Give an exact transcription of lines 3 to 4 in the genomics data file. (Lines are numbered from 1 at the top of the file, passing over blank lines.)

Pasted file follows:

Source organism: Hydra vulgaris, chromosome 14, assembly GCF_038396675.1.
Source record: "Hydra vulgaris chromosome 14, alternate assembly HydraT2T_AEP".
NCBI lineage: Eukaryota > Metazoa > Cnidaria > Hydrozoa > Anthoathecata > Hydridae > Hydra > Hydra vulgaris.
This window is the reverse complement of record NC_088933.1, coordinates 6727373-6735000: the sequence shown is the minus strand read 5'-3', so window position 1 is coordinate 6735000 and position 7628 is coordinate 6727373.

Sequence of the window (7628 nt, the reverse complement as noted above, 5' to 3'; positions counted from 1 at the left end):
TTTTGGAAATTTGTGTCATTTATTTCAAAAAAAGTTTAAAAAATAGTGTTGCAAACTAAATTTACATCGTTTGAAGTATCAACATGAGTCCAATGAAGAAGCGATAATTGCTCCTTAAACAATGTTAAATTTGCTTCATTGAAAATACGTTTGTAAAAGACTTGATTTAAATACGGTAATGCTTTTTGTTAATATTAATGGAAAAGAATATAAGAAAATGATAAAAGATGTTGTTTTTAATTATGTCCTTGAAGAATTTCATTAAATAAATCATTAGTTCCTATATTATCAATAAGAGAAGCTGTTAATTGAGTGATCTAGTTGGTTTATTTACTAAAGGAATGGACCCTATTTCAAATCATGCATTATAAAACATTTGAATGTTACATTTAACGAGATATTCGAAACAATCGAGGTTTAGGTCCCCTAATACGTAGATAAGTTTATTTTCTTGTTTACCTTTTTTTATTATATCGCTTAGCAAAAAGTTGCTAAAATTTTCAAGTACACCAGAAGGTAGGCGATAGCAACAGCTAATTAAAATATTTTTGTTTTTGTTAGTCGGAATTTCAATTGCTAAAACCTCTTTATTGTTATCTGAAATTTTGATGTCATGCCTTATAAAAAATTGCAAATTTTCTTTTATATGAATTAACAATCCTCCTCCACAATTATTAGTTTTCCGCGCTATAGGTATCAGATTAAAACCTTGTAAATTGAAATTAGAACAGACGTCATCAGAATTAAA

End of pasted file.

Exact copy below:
NCBI lineage: Eukaryota > Metazoa > Cnidaria > Hydrozoa > Anthoathecata > Hydridae > Hydra > Hydra vulgaris.
This window is the reverse complement of record NC_088933.1, coordinates 6727373-6735000: the sequence shown is the minus strand read 5'-3', so window position 1 is coordinate 6735000 and position 7628 is coordinate 6727373.